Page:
Of course, people who care, and a lot who probably don’t, are aware of the post-race fireworks following Saturday night’s Bank of America 500 NASCAR Sprint Cup Series race at Charlotte Motor Speedway. And by know, those who care surely know of the fines assessed to Brad Keselowski ($50,000) and Tony Stewart ($25,000) and the lack of fines for Matt Kenseth and Denny Hamlin. So I won’t go into details here, describing the incident. I will say that I hope you didn’t rely on Good Morning America or Inside Edition for a description of events. Okay, off that soapbox.
Anyway, in the time since penalties and non-penalties were announced late Tuesday afternoon, I’ve noticed a lot of the comments, critiques, criticisms and approvals from fans voicing their opinions on social media and the various call-in shows on SiriusXM NASCAR radio.
Questions and comments from fans have ranged from agreeing with the penalties, that Keselowski wasn’t penalized enough, that Stewart shouldn’t have been penalized, to confusion about why only Keselowski and Stewart were penalized while Kenseth and Hamlin were not.
“These penalties are about maintaining a safe environment following the race,” a quote from NASCAR Senior Vice President of Competition and Racing Development Robin Pemberton stated in the Tuesday penalty announcement from NASCAR. “We knew that the new Chase format was likely going to raise the intensity level and we want our drivers to continue to be themselves. However, the safety of our drivers, crew members, officials and workers is paramount and we will react when that safety could be compromised.”
Going on past penalties and statements made by various NASCAR officials regarding those penalties, here’s my take or reasoning:
- NASCAR has an issue with drivers using their cars as “weapons,” especially on pit road and in the garage where there are crew members, fans, media members, etc., who are standing around, i.e. not in cars, who stand the chance of being struck by said mobile “weapons.”
Kenseth jumping Keselowski between two haulers in the garage was done outside the car, so no bystanders were in significant danger. Hamlin having to be held back by team members was also outside the car.
As far as Hamlin following Keselowski through the garage, speeds were low and no contact was made.
- Keselowski and Stewart, though, did at least part of their talking with their cars in areas in which there were people outside of vehicles, i.e. pit road. I don’t think Keselowski’s contact with Hamlin on the track had anything to do with his penalty. I’m thinking Keselowski’s penalty came as a result with his in-car contact with Kenseth and then Stewart on, both of those incidents coming on pit road. That contact with Stewart then resulted in Stewart backing into Keselowski’s car in retaliation. That’s where Stewart’s penalty comes in.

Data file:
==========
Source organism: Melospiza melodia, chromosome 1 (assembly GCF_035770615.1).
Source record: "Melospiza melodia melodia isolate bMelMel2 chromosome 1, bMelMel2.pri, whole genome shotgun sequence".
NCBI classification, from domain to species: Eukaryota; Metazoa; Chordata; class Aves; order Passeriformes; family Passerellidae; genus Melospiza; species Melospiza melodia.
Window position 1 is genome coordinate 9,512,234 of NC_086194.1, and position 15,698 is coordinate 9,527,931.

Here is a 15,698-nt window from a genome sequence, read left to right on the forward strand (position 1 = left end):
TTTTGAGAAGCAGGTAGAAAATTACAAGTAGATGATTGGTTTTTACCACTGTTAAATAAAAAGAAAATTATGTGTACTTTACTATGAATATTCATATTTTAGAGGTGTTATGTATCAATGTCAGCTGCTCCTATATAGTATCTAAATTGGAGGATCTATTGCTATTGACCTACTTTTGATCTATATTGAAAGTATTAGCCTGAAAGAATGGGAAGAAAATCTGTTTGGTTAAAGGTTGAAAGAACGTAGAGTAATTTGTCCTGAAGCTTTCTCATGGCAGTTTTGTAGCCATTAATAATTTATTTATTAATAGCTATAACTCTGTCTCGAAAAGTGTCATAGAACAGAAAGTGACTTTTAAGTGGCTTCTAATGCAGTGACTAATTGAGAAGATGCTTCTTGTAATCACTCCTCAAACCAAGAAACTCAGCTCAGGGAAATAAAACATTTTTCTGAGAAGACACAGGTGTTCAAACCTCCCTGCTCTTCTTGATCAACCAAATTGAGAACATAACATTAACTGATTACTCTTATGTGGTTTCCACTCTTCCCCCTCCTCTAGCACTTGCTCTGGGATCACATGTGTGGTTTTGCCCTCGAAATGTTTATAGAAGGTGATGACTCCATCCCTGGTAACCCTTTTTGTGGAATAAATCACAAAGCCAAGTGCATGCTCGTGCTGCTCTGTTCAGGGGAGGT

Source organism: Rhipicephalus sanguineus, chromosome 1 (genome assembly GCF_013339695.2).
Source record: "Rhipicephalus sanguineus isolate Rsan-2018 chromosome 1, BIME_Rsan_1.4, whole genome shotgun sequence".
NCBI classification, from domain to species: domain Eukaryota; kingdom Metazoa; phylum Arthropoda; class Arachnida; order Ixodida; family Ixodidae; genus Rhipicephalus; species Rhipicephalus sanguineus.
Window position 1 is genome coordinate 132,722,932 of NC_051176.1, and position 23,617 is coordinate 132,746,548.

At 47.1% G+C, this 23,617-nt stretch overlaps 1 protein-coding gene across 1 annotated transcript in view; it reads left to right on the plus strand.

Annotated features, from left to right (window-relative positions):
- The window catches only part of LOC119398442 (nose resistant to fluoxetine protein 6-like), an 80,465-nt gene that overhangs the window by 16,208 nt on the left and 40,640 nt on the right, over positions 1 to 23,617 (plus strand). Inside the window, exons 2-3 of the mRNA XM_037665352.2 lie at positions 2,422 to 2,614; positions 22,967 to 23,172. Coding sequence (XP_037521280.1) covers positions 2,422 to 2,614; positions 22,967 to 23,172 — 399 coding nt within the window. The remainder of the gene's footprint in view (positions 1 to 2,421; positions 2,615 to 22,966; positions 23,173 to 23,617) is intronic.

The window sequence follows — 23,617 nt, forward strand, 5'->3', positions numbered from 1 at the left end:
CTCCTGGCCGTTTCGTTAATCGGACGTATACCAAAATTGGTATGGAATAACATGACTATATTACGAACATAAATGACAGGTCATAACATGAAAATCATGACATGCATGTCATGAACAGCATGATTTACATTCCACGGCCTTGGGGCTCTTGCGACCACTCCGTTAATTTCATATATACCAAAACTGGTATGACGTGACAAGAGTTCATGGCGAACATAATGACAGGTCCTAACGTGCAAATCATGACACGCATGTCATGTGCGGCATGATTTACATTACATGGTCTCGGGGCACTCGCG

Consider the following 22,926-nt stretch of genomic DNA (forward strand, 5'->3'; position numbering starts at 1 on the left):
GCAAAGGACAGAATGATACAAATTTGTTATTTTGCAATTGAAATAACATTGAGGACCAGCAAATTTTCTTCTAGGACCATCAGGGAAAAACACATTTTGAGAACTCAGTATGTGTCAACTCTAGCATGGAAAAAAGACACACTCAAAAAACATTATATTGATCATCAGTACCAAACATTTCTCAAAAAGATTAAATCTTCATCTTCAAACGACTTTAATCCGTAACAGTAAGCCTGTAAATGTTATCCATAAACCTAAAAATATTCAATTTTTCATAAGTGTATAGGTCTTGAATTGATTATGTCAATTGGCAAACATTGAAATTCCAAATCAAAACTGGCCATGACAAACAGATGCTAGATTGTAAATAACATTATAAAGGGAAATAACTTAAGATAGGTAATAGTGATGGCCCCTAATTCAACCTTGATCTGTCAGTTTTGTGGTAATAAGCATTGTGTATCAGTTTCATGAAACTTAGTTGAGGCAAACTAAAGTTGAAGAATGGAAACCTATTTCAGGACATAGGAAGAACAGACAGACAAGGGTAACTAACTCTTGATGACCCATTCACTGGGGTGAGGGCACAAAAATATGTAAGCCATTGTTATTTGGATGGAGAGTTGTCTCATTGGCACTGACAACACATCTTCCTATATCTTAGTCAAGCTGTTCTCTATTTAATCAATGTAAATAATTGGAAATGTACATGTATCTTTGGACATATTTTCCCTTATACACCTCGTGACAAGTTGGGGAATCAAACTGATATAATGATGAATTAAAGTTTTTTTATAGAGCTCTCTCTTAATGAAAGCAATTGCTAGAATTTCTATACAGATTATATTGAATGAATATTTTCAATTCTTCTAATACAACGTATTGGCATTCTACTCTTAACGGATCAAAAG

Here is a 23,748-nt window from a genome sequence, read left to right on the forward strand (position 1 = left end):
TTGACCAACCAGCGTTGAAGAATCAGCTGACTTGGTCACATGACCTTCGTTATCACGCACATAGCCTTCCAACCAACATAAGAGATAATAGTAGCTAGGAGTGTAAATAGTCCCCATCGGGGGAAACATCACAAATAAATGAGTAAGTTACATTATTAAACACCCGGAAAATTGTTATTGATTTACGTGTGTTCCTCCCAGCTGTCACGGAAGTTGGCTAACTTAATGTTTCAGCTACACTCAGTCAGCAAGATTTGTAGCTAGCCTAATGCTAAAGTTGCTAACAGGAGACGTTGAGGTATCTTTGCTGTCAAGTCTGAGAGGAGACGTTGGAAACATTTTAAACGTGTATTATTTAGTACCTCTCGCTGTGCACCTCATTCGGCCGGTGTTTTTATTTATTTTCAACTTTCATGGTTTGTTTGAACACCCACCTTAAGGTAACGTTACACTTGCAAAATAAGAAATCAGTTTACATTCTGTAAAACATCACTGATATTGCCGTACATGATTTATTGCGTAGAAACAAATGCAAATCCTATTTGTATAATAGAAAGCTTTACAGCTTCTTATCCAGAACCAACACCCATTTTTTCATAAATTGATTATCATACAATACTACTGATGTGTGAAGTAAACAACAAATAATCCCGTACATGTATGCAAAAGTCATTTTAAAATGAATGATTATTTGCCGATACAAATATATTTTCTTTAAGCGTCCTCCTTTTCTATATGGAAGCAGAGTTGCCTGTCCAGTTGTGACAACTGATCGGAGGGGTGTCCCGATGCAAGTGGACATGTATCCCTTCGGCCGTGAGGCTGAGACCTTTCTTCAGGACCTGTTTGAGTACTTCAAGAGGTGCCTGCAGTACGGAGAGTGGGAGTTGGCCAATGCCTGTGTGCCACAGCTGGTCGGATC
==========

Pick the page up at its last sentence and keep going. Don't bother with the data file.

- The differing penalties for Keselowski and Stewart come, I think, from the number of hits. Stewart made contact with Keselowski only, backing into him after being hit by Keselowski, so $25,000 for that one hit. Keselowski hit both Kenseth and Stewart on pit road. Two cars hit at $25,000 apiece equals $50,000 — easy math.
Where things get a little murky for me, though, is when you compare the Kenseth/Keselowski out-of-the-car-garage altercation to that of Marcos Ambrose and Casey Mears after the April race at Richmond (Va.) International Raceway. After the Ambrose/Mears incident, Ambrose was fined $25,000 and Mears $15,000.
One think I’ve heard, and this is assumed speculation, is that Ambrose incurred a fine because he punched Mears in the eye. In the video of Keselowski and Kenseth in the garage at Charlotte, there was no indication of a landed punch, just some grabbing and shoving. With that alone, the non-penalty in this most recent case makes sense.
But what about Mears’ fine after Richmond? That $15,000 fine was, reportedly, for pushing Ambrose, not for punching him. The one punch thrown in that incident came from Ambrose. So, should Mears try heading to the NASCAR customer service counter to demand refund? Okay, I realize that wouldn’t work; it was just the analogy that popped into my head.
Other than the Mears comparison to Kenseth, I don’t have an issue with these penalties. And really, I guess I don’t have an issue with it, even if you do throw in that comparison. It just leaves me scratching my head a little. Maybe I’m just still surprised to see that side of Kenseth. It’s not a side of him we’re used to seeing.
What do you think? Take an online poll, here.